My mum is moving house, for the first time in over 30 years. This might not seem like a big deal, but for me this will be the first time that my mum has lived anywhere but 'The Cottage' as we call her beautiful home in Scotland.
I was carried over that doorstep as a baby and stepped back over that doorstep on my wedding day. Between the two, there were years and years packed full of memories. Most of them were ordinary day-to-day memories: playdough at the table, wet clothes on radiators, lentil soup on the stove, tucking into bed in my old room. Some of them were unhappy memories: my parents' rowing as their marriage fell apart, the room my mum spent all her time in when going through chemotherapy. Some of them are shining memories: my dad coming in in the middle of the night to tell me I had a baby brother called Jack, decorating the Christmas tree together as a family - dad untangling the lights, rediscovering familiar ornaments, and that moment when you switch the magical lights on, getting back late after family nights out and talking into the early hours.
I've been trying to write a blog post explaining how I feel about mum moving. I'm delighted that she's sold the house as it's what she wants and she has fallen in love with and bought an equally beautiful house. It does feel quite strange through, and I have been worried that those stone walls contain my memories, and that after I can no longer go back there, I will lose all these little pieces of my story. I've been feeling sad about never seeing my beautiful childhood home again, or my Arab horse who will have to go to a new family, or walking on 'the white hill', covered in silver birch trees. I thought about writing about bringing my toys down from the loft and sorting through them, trying to decide what to part with.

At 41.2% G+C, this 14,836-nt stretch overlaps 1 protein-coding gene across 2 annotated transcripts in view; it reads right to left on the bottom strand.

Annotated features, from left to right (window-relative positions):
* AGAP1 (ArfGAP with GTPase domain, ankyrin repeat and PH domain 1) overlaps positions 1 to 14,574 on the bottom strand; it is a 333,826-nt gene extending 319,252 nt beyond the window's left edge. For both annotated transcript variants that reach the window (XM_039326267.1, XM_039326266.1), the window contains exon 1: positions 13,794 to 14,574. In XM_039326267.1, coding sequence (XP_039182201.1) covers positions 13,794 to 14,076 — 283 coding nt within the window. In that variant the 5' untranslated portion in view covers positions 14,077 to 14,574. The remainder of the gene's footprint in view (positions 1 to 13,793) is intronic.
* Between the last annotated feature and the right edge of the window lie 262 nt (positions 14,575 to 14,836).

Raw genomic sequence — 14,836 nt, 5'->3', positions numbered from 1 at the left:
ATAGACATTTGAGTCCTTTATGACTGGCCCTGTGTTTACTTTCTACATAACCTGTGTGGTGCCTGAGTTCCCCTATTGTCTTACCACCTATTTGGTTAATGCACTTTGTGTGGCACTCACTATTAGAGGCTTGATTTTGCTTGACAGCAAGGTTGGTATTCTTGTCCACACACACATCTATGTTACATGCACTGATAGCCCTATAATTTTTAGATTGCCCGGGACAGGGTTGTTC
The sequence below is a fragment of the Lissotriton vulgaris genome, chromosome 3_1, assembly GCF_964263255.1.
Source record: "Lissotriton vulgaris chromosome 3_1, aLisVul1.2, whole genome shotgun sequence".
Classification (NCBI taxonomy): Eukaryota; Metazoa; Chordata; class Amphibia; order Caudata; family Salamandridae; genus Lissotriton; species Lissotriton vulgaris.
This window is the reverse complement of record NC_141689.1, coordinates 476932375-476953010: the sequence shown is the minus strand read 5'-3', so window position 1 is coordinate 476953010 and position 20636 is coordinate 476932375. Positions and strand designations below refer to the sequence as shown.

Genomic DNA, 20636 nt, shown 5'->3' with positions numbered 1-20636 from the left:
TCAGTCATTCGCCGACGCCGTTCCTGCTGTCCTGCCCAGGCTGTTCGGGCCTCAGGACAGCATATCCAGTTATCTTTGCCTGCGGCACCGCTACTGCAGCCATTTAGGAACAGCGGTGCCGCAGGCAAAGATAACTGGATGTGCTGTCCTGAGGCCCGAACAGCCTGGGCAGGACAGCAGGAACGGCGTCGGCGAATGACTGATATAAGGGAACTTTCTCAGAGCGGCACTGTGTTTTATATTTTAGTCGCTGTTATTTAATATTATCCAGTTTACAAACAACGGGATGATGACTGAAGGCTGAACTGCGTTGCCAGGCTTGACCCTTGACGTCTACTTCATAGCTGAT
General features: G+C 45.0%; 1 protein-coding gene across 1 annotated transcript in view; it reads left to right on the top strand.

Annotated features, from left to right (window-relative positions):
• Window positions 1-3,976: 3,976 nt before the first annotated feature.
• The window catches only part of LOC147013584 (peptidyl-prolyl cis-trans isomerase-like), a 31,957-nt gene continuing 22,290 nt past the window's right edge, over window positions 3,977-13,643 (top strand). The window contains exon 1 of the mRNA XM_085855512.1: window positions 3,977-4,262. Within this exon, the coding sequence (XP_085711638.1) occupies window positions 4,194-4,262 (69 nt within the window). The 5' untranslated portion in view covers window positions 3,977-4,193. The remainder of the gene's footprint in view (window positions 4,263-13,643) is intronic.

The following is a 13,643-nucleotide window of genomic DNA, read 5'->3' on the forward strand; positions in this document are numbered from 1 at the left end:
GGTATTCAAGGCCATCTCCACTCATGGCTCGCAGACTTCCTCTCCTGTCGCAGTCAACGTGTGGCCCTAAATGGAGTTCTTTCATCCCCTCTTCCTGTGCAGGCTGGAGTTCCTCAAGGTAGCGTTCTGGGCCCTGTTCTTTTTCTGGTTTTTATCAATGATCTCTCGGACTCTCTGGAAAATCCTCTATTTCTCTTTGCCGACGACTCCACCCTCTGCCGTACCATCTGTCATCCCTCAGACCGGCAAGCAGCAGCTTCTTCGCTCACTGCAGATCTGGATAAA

While I was trying to think about how to write this all down, we went to stay for the last time. It was emotional at times. I did feel sad to be leaving and knowing I would never come back. I don't like change and goodbyes.
Something else, however, took over my thoughts. Last week in my mum's tiny village, the lady who lived two doors down from her died suddenly in the night, leaving four small children aged between one and nine. I didn't know her well but had met her a few times. She was most often seen bustling past for a long walk, the picture of health, with her own four children, dogs, and usually a few extra children too including mum's fostered ones. I grew up with her husband, who has lived in the village all his life and at 6ft 10 is a gentle giant.
I can't even begin to comprehend this tragedy - for him, those young children - and for the mother who didn't know she wasn't going to see her precious children grow up. It upset me a lot, and gave me a great big dollop of perspective. Let's face it - a little lump in the throat over leaving your childhood home, is pretty bloody indulgent in comparison.
Every poignant thing I had imagined doing - my last walk up on my hill, my last walk through the house, my last view of the cottage from the car window - was hugely swamped by a massive feeling of gratitude. I was leaving, yes, but I was leaving with my family. I was going back to my own beautiful home, and, God willing, I was going to spend time watching my perfect children grow.